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Making industry connections

Last Updated 17 January, 2017

by Jon Reimer, class of 2015

At NNU we strongly believe it is important to invest in experiences that diversify our education and help introduce and prepare students for their future careers. For many students, field-specific internships are the catalyst to broadening worldviews, establishing beneficial relationships and enhancing their NNU education.

Last fall, two senior NNU music industry majors, Nathan Knox and Miles Wilson, took advantage of a prestigious and highly competitive internship opportunity at the Contemporary Music Center (CMC) in Nashville, Tennessee, available through the Council for Christian Colleges and Universities. The program is a semester-long intensive experience designed to prepare students for careers in the music industry. Both Nathan and Miles believe this program was a highlight of their collegiate years, gifting them many benefits and resources, and was instrumental in molding their outlook on the future.

One of these gifts is the relationships they formed. “You are going into this industry with this built-in family all across the country. It’s crazy; they [CMC grads] are all over. You could call anyone up in any town, and they would put you up for the night. It’s like a blood brotherhood,” says Nathan.

“We were alongside people who were in the industry; our teachers are still in the industry and actively involved. By knowing them, you can make connections and learn from the best. If I moved to Nashville right now, I wouldn’t be going in blind. I’ve got people I can call. Whether that leads to a job or a place to stay, it is a leg-up.”

Having both excelled while in the program, Nathan and Miles recognize that having the program director’s recommendation is a large boost. Nathan said, “If Warren (the CMC director) says, ‘Yes, I will recommend you for anything, just let me know when you are in town,’ that is massive. That is super huge. He has sent students everywhere.”

Nathan and Miles are not the first NNU students to become CMC alumni. NNU has had a number of students participate in this program over the years. Justin Hugus (’12) also attended CMC and credits it for many career opportunities in the industry.

“Through the CMC, I was given an opportunity to prove myself. It was a lot of hard work, but by being a good steward of each successive opportunity, here I am. It has taken three years, but I’m now the production manager and front-of-house audio engineer for Building 429.”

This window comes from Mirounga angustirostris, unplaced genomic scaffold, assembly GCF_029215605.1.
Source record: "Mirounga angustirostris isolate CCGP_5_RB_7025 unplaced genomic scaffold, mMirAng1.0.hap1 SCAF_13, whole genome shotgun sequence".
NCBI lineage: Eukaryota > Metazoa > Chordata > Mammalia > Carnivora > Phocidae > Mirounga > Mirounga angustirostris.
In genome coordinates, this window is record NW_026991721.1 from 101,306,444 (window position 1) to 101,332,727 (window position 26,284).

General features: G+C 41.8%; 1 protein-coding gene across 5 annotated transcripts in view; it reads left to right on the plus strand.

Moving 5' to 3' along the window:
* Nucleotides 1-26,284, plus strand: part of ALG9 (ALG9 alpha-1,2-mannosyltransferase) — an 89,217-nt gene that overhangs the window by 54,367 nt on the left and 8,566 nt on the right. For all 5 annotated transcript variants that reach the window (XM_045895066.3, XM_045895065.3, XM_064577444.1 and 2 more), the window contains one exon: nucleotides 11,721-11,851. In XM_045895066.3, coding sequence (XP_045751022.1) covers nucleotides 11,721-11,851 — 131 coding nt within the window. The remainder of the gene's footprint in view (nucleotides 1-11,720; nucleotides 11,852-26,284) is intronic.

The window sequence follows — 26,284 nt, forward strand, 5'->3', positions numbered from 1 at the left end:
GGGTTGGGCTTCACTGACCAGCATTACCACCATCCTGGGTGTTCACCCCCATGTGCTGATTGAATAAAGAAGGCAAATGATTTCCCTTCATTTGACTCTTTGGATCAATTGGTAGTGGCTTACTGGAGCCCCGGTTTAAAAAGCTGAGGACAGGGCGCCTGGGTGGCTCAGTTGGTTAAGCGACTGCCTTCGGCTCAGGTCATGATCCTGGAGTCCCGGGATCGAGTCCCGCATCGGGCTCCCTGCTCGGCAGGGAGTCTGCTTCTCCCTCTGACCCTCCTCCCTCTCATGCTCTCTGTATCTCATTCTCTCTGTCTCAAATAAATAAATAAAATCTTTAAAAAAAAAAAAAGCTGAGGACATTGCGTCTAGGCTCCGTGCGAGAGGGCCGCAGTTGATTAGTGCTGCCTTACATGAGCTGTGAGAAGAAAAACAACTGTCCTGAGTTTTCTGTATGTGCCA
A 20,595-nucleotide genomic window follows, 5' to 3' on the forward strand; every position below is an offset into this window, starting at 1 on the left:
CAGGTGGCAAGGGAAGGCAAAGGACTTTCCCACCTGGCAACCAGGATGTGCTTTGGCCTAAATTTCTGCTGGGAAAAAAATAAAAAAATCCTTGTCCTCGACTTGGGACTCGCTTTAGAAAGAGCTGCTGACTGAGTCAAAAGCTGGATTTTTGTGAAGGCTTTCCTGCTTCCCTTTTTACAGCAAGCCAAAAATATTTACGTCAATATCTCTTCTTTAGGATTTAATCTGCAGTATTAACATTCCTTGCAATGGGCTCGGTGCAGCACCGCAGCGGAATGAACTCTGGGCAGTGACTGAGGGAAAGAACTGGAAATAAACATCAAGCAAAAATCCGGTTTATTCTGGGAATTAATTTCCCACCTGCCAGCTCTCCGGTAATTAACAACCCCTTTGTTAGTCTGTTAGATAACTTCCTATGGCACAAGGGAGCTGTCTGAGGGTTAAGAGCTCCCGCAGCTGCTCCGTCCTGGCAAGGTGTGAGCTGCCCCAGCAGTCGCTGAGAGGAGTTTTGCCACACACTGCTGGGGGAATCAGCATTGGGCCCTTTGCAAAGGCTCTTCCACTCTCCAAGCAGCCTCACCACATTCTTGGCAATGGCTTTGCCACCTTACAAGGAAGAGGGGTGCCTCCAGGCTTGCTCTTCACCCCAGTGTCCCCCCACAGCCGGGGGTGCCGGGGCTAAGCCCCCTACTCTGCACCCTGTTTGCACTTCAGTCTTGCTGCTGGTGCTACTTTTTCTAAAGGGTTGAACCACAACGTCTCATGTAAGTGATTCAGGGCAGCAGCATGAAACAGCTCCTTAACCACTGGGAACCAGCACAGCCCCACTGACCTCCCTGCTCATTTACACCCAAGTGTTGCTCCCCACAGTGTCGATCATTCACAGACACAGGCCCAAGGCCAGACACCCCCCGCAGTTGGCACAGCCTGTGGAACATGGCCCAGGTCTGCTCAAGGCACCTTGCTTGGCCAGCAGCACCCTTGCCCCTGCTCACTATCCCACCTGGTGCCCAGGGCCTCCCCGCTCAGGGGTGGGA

Hugus, too, can attest to the value of the relationships developed through CMC. “Relationships are the currency of the music industry. Ultimately, [opportunities are] all about job performance and the ability to be a relational person out on the road.”

Though CMC was directly responsible for the opportunities Hugus has had, which led to his current job, he still believes it was NNU that helped prepare him for that opportunity.

“I would say that going to the CMC was potentially the most valuable decision I could have made within my college career, but I don’t know if that’s an entirely fair statement. CMC was a culmination—a capstone if you will—of all my education and career-oriented decisions up to that point. The faculty in the NNU music department taught me so much. I gained valuable road experience through my three summers traveling with Covenant. Playing chapels and church services and traveling with choirs, recording events and recitals—everything that I had the opportunity to do while at NNU—were valuable in ways that I may never know.”

Nathan and Miles, both of whom are in their last semester at NNU, would recommend the experience to any who are serious about entering the music industry. “I would absolutely recommend it if you are not afraid to get your ego crushed to make your music better,” says Nathan. Miles found that though the mentors at CMC were often brutally honest, the experience was still worth it. “You see the good, bad and the ugly of it [the music industry]. You see why you love it. You see what potentially scares you away, and you also see the dark side. They didn’t make the music industry sound like it was perfect. They told us horror stories, which make you ask, ‘Do I really want to do this?’ Then you create something awesome, and it’s all worth it.”

With a few years’ experience and a successful career underway, Hugus agrees, “The CMC was incredibly shaping and valuable, in my opinion. I wouldn’t hesitate to recommend it to other students hoping to learn about the various aspects of the music industry while still within the safety of academia. But my CMC experience wouldn’t have been what it was without my NNU experience.”


Photo caption: Miles Wilson, on the bass, and Nathan Knox, on the drums, play a gig during their semester at the CMC. Photo by Warren Petit, director, Contemporary Music Center.

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